EVA Air, union negotiations stall due to lack of trust
Taipei, May 24 (CNA) Talks between EVA Air and the Taoyuan Flight Attendants Union (TFAU) over flight attendant pay and work hours and corporate governance issues failed to reach common ground on Friday after both sides accused each other of acting in bad faith.
Following a meeting delayed by two hours due to squabbling over whether it should be broadcast live, the union said the airline addressed very few of its demands.
The management's proposals were basically the same as those discussed during their last round of negotiations in April, which broke down and prompted a vote on whether EVA flight attendants should go on strike, a TFAU representative said.
Despite the disappointing outcome, the two sides agreed to meet again on May 29.
On the pay issue, EVA refused to raise allowances for EVA Air flight attendants when off work in overseas destinations from NT$90 (US$3) to NT$150 per hour per flight, said TFAU Deputy Secretary-General Chou Sheng-kai (周聖凱).
The airline is also reluctant to adjust the operations of nine round-trip flights that the union sees as "overwork flights."
The flight duty period on those flights often exceeds 12 hours, the maximum work hours allowed in a single shift under the Labor Standards Act, and the union wants flight attendants to get more rest, he said.
The TFAU is asking that flight crews work only one way on those routes and rest overnight rather than working both legs of a round-trip flight on the same day to avoid fatigue.
Among the routes cited as meeting that criteria are flights connecting Taiwan and Tokyo, Beijing, Phnom Penh, Ho Chi Minh City, Harbin, Shenyang and Hohhot, but EVA Air was only willing to show flexibility on some flights, Chou said.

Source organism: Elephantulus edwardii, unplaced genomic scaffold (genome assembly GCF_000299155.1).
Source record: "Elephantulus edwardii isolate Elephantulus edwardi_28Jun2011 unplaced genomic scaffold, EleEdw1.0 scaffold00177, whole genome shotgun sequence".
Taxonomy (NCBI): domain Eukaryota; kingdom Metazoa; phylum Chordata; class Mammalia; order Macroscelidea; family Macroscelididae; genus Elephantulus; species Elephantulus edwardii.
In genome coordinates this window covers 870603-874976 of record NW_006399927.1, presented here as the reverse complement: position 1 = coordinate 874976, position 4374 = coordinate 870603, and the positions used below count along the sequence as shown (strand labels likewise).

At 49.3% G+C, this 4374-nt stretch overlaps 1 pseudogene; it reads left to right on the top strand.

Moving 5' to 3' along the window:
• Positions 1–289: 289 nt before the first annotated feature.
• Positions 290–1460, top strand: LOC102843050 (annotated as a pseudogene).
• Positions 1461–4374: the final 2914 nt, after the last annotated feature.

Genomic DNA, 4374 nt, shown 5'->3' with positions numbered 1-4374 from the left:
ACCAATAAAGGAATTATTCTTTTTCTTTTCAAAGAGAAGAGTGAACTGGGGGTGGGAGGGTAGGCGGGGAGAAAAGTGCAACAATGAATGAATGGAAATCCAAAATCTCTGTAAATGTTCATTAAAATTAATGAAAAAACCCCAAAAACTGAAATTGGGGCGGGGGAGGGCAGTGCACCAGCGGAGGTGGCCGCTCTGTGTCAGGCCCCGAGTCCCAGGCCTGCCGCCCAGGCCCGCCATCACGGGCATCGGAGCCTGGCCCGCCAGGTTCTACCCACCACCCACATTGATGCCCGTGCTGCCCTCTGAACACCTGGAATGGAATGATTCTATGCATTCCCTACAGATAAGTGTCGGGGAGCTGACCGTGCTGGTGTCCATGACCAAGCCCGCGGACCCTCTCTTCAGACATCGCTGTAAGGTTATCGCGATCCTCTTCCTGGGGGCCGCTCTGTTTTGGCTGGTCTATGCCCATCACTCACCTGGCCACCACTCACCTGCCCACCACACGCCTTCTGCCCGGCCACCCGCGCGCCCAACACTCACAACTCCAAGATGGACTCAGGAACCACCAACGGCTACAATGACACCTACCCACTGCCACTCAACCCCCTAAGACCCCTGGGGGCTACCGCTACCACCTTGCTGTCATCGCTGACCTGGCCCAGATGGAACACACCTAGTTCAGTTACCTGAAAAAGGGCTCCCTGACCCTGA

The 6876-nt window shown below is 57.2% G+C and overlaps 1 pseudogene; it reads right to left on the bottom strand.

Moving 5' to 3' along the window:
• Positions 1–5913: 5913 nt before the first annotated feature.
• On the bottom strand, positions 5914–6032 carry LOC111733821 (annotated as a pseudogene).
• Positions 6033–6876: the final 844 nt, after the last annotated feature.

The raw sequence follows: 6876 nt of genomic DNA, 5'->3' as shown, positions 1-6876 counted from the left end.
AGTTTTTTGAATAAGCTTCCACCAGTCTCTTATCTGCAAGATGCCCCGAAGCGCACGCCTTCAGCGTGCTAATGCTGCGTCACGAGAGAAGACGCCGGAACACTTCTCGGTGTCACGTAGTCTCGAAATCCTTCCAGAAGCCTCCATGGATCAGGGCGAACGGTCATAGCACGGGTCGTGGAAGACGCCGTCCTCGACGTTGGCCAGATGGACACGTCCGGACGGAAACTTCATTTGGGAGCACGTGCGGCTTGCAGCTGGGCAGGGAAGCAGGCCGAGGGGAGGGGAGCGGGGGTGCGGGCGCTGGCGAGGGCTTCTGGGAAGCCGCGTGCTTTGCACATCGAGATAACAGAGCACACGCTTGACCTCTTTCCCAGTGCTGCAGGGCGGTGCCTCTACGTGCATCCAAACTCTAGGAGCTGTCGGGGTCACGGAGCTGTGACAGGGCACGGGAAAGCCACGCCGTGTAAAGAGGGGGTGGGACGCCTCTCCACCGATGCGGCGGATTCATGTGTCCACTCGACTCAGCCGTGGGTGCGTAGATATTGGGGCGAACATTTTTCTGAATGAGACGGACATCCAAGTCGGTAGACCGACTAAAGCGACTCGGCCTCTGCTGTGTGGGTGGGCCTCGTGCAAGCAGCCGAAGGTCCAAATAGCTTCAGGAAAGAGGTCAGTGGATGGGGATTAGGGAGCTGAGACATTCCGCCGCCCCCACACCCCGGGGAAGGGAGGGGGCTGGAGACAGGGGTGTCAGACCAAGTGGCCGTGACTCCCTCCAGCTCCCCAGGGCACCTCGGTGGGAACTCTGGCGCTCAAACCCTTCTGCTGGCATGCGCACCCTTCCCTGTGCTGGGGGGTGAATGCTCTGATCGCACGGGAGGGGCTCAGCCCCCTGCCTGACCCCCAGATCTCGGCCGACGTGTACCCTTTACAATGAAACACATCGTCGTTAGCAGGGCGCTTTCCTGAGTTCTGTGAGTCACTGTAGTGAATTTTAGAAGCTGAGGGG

The union is mostly concerned about flights between Taiwan and Tokyo, Beijing and Phnom Penh because they account for more than half of the overwork flights, it has said previously.
During the negotiations, EVA has agreed with the union's proposal on one of the three flights between Taiwan and Tokyo Narita and one between Taoyuan and Beijing on a trial basis, subject to seasonal considerations, Chou said.
For Taoyuan-Phnom Penh flights, the carrier agreed that flight attendants could voluntarily choose to fly only that route during a particular month in exchange for more days off.
"We had already tentatively agreed on those particular flights in our April meeting -- a result that was far from our expectations, which is why we brought the whole package to the table again," Chou said.
On corporate governance, EVA disappointed the union again, Chou said, as it only agreed that there could be union representatives included on its committee that evaluates employee performance, but it refused to grant them the right to participate in discussions and vote.
EVA also did not accept the union's appeal to introduce either an independent director or similar positions to better protect labor rights, he said.
In response, EVA Air said in a statement that most employee benefits being challenged by the union are already better than at other airlines.
It said the carrier is willing to consider giving the flight attendants greater benefits, but refused a "no free ride" proposal by the union, explaining that it would result in unequal treatment for flight attendants.
The "no free ride" proposal refers to the union's demand that only union members would be given the higher hourly overseas allowances they want while non-union members would not be eligible.
The airline also argued that the idea would jeopardize flight safety and the quality of service.
On several issues involving corporate governance, EVA Air said it could be problematic because it contravenes the company's current operating framework established by its shareholders, and will require further discussions.
Meanwhile, TFAU Secretary-General Cheng Ya-ling (鄭雅菱) said the union has already collected votes from 80 percent of its 3,200 EVA members.
For the vote to go on strike to pass, the union has said it would require the backing of 80 percent of the EVA Air union members and the approval of more than half of the union's 5,930 members who work for EVA, China Airlines (CAL) and other smaller carriers.
The vote for EVA flight attendants will end on May 26, followed by votes from other airline members between May 27 and June 6.
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